Houses in South Africa province Kwazulu Natal, Stanger, Highridge
Ad ID 490222
105.00 m² Floor Area
965.00 m² Land Area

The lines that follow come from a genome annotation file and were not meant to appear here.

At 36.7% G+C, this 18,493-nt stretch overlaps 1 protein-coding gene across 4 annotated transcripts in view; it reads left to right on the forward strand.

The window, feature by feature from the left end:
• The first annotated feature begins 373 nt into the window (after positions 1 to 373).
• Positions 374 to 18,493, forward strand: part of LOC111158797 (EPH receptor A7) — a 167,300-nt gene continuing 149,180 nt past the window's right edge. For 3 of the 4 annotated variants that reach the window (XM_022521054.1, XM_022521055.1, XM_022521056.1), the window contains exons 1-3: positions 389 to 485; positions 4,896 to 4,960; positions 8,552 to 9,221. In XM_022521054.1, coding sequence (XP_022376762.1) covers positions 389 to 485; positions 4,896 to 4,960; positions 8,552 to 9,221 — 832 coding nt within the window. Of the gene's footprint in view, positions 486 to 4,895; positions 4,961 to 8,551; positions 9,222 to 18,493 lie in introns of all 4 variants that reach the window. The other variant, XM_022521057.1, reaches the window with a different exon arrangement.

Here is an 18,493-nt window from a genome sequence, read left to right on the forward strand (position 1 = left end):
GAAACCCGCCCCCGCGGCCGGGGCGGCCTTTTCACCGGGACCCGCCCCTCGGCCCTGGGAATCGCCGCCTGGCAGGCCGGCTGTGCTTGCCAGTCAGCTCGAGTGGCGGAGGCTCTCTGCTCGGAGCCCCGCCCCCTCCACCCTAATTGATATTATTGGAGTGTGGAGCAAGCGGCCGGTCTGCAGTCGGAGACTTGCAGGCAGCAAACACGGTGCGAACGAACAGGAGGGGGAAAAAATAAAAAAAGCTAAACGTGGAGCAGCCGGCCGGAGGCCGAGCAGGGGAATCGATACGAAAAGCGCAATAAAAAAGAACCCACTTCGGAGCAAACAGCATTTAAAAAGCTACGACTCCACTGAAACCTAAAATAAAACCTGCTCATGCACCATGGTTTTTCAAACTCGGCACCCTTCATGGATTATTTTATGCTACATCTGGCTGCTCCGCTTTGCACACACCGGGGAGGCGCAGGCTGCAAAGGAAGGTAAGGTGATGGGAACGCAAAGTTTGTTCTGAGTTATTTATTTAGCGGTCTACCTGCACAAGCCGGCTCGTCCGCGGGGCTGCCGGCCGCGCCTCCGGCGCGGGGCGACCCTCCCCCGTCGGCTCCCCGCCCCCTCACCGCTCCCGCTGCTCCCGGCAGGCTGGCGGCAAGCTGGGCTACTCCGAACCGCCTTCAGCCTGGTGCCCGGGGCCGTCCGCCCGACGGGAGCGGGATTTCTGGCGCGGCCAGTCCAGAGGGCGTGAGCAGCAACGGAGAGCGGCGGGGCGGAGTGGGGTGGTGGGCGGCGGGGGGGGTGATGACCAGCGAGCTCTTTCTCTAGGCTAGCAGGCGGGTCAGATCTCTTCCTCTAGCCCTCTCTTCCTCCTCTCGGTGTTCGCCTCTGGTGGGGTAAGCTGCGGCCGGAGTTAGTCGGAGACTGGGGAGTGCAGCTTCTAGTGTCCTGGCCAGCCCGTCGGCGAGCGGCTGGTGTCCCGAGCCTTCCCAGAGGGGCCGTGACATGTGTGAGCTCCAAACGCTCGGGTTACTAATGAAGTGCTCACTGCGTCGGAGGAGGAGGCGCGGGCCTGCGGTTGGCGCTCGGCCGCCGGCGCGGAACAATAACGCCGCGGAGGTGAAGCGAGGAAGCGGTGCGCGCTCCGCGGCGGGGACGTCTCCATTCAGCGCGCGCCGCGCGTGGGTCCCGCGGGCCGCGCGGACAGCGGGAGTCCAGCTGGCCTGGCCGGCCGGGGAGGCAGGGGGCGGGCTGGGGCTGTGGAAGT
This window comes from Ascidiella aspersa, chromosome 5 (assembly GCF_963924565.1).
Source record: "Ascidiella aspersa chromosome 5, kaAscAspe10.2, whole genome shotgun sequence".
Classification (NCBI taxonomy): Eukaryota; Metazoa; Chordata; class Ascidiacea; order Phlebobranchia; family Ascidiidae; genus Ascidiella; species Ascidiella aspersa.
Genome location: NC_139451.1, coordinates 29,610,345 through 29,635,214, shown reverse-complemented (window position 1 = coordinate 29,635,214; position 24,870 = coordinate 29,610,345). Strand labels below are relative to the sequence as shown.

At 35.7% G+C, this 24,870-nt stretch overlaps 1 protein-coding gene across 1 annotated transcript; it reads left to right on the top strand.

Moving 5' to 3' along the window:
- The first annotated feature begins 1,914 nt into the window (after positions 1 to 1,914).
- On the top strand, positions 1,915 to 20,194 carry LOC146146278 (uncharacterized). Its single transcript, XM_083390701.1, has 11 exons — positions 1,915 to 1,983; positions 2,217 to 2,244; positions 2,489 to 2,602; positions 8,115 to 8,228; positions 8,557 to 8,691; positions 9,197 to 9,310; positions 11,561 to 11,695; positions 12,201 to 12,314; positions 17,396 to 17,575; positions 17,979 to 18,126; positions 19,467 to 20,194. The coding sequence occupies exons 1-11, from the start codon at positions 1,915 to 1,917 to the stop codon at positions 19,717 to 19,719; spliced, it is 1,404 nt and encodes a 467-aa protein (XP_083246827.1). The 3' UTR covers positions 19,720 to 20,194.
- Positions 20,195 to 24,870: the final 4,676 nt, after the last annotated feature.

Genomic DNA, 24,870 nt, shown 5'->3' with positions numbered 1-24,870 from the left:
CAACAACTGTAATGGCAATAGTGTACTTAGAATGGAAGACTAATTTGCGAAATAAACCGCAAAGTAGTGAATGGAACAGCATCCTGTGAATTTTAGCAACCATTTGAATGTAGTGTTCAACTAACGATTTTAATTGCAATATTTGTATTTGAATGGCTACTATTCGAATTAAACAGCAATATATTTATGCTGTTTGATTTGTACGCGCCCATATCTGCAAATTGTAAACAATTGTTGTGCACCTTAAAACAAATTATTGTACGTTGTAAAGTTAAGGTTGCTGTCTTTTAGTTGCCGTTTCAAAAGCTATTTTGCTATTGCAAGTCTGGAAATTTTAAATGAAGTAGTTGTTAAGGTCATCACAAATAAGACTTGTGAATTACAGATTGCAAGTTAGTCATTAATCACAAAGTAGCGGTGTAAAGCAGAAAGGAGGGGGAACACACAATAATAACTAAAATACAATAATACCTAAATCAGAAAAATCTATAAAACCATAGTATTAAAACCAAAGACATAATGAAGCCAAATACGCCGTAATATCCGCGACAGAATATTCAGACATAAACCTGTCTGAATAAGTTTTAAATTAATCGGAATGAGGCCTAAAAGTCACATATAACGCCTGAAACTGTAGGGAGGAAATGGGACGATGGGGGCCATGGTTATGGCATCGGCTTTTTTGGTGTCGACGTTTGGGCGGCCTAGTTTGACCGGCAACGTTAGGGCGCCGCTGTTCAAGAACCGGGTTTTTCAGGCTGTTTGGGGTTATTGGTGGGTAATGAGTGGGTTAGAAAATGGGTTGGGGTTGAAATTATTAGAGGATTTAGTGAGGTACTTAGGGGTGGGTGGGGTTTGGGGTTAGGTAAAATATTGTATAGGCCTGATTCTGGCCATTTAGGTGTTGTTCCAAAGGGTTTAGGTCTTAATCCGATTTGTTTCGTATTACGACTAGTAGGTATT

Large affordable family home for sale in ocean view Stanger. The well sized home is situated on a large piece of land surrounded by lovely gardens and incorporates a backyard with an orchid. Built on a 965m2 plot the beautiful home together with garage and staff quarter boasts a total floor area of approximately 145m2. The home is well positioned allowing great potential for future developments or extensions.Featuring 3 large fitted bedrooms, a fitted kitchen, open plan lounge and dining room, guest toilet and bath, and an en-suite,this house makes an ideal and comfortable family home. The home is fitted with a total of 4 air cons. Parking has been sufficiently catered for with a garage and a massive carport. Enjoy great outdoor relaxing on well groomed turf and overlook views that extend from town all the way to the distant shoreline.This property is very reasonably priced and has great possibilities even if intended as an investment.KwaDukuza (also known as Stanger) is a town in Kwa-Zulu-Natal, South Africa. In 2006, its official name was changed from Stanger to KwaDukuza; however Zulu people in the area called it "Dukuza" well before this date, and many white South Africans continue to use "Stanger" today. "Stanger" has been used on new road signs in the area.Stanger lies inland from Blythedale in the midst of sugarcane fields, its streets lined with Jacarandas, home to King Shaka's memorial monument and part, not only of the Zulu Heritage Route, but the proposed Sugar Route as well.KwaDukuza-Stanger beginnings were as a new capital for Shaka's Zulu nation during what were to become the last years of his life. KwaDukuza - ironically meaning place of the lost person - was named after the intricate labyrinth layout of huts, and it was in one of the kraals that Shaka was assassinated by two of his half-brothers - Dingane, who was to succeed him, and Mhlangane. His body was buried upright in a grain pit - a hasty burial the day after his assassination - over which stands a simple stone memorial erected in his honour.Shaka's successor was to abandon kwa-Dukuza allowing it to run to wrack and ruin, and it was only in 1873 that a European town was built on the site, named after William Stanger, the surveyor-general of Natal. Today KwaDukuza-Stanger serves as the commercial, magisterial and communication centre for the large sugar-producing district.Today KwaDukuza-Stanger is one of many of the towns in this area to claim an authentic eastern influence, brought here by the first Indian immigrants who came to work on the sugar cane fields. Markets, mosques and temples of their descendants now add a vibrant flavour the towns on the Dolphin Coast.The weather here is typically tropical and humidity high, hence the sugarcane; and bottle nose dolphins use the sea as their playground throughout the year. The Indian market in town is worth a visit.